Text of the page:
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I've been trying for hours to remove a persistent Notification set by a Service using:

startForeground(1337, notification);

The code I'm using to cancel it:

NotificationManager nManager = (NotificationManager) context.getSystemService(Context.NOTIFICATION_SERVICE);
nManager.cancel(1337);  // cancel existing service notification, doesn't take effect
nManager.cancelAll(); //surpluous, but also doesn't take effect

What am I missing here? I'm baffled.

To clarify why I am doing this: the Service starts with a default persistent Notification. When my app runs, it needs to replace this Notification with another. Using notify() on the existing Notification works perfectly, however, I need it to show the ticker text for the new Notification as well. This is why I decided to remove the existing Notification (using the code above), create a new one, and then I call startForeground() again and pass the new Notification to it, so my Service persists.

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You're trying to remove a notification which was started from a different application? – matt5784 Jul 8 '12 at 23:18
no, it's the same application – slinden77 Jul 8 '12 at 23:45
up vote 7 down vote accepted

The problem is that you're issuing the Notification in an indirect way by using startForeground(). You can't just cancel that Notification for the same reason the system insists on you providing a Notification when starting a foreground Service. As long as your foreground Service is running, that Notification will be there.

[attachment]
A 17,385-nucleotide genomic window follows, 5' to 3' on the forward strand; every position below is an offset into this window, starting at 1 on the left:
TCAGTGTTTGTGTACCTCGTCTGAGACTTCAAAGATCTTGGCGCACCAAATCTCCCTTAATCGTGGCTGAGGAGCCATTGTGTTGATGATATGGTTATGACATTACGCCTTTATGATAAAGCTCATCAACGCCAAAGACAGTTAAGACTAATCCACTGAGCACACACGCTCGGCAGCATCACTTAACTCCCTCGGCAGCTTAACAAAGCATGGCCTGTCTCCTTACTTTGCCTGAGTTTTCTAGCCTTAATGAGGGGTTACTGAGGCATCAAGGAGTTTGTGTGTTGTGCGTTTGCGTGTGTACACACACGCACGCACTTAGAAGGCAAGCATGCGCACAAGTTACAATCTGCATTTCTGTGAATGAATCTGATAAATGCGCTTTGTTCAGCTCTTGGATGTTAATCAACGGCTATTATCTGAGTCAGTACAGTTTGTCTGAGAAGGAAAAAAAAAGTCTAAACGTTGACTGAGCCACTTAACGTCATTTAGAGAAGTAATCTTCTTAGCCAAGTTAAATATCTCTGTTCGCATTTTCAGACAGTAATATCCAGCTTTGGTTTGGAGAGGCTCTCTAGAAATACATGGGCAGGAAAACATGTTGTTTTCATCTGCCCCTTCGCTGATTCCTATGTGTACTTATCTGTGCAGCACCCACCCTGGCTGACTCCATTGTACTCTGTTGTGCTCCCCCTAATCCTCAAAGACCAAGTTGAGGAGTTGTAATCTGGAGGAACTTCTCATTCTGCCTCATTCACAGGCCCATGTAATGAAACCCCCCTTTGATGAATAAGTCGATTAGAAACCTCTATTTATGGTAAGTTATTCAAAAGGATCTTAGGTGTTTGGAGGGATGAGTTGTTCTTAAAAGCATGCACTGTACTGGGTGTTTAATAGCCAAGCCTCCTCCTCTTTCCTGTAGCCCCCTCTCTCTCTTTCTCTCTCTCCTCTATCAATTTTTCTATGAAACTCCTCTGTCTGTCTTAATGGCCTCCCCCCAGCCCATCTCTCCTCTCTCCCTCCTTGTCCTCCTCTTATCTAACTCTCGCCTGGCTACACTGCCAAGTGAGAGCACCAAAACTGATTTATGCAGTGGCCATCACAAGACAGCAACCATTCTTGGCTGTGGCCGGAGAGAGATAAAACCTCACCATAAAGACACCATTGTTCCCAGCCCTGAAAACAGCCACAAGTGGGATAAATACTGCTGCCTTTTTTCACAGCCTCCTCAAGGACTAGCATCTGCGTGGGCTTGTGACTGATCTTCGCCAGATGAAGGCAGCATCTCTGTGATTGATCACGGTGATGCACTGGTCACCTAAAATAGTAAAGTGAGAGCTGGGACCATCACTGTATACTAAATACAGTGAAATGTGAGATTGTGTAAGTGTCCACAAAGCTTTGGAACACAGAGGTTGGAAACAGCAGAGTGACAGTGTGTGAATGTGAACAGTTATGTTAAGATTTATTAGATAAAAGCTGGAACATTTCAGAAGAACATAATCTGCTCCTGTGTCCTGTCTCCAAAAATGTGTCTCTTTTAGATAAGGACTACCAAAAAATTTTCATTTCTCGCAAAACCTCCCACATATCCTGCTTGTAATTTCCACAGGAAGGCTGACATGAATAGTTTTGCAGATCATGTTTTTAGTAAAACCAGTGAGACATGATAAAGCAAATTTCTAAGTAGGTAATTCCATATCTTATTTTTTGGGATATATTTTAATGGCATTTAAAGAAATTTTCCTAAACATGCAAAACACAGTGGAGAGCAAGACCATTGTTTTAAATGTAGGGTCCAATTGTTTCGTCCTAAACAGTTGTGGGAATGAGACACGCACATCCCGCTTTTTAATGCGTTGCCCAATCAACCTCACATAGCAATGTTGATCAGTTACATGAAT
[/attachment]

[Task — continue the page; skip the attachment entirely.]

In most cases, Services really shouldn't be in the foreground. If you can use a normal priority for your Service, then you can start and stop your Notification normally.

If you're actually doing something that truly does require a foreground Service, and if you really want to show the user a ticker text, I believe your only option is to issue another Notification.

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they should really put this in the documentation or have it throw an error when this is attempted... – slinden77 Jul 9 '12 at 0:02

You can always remove notification from a foreground service by callng stopForeground(boolean removeNotification). Then a service exits his foregroundState and once again can be killed by the system when the memory is needed.

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You could update the notification by passing in an empty Builder.

    NotificationCompat.Builder mBuilder = new NotificationCompat.Builder(this)
            .setTicker("Playing Now")
    return mBuilder;
    NotificationCompat.Builder mBuilder = new NotificationCompat.Builder(this);
    return mBuilder;
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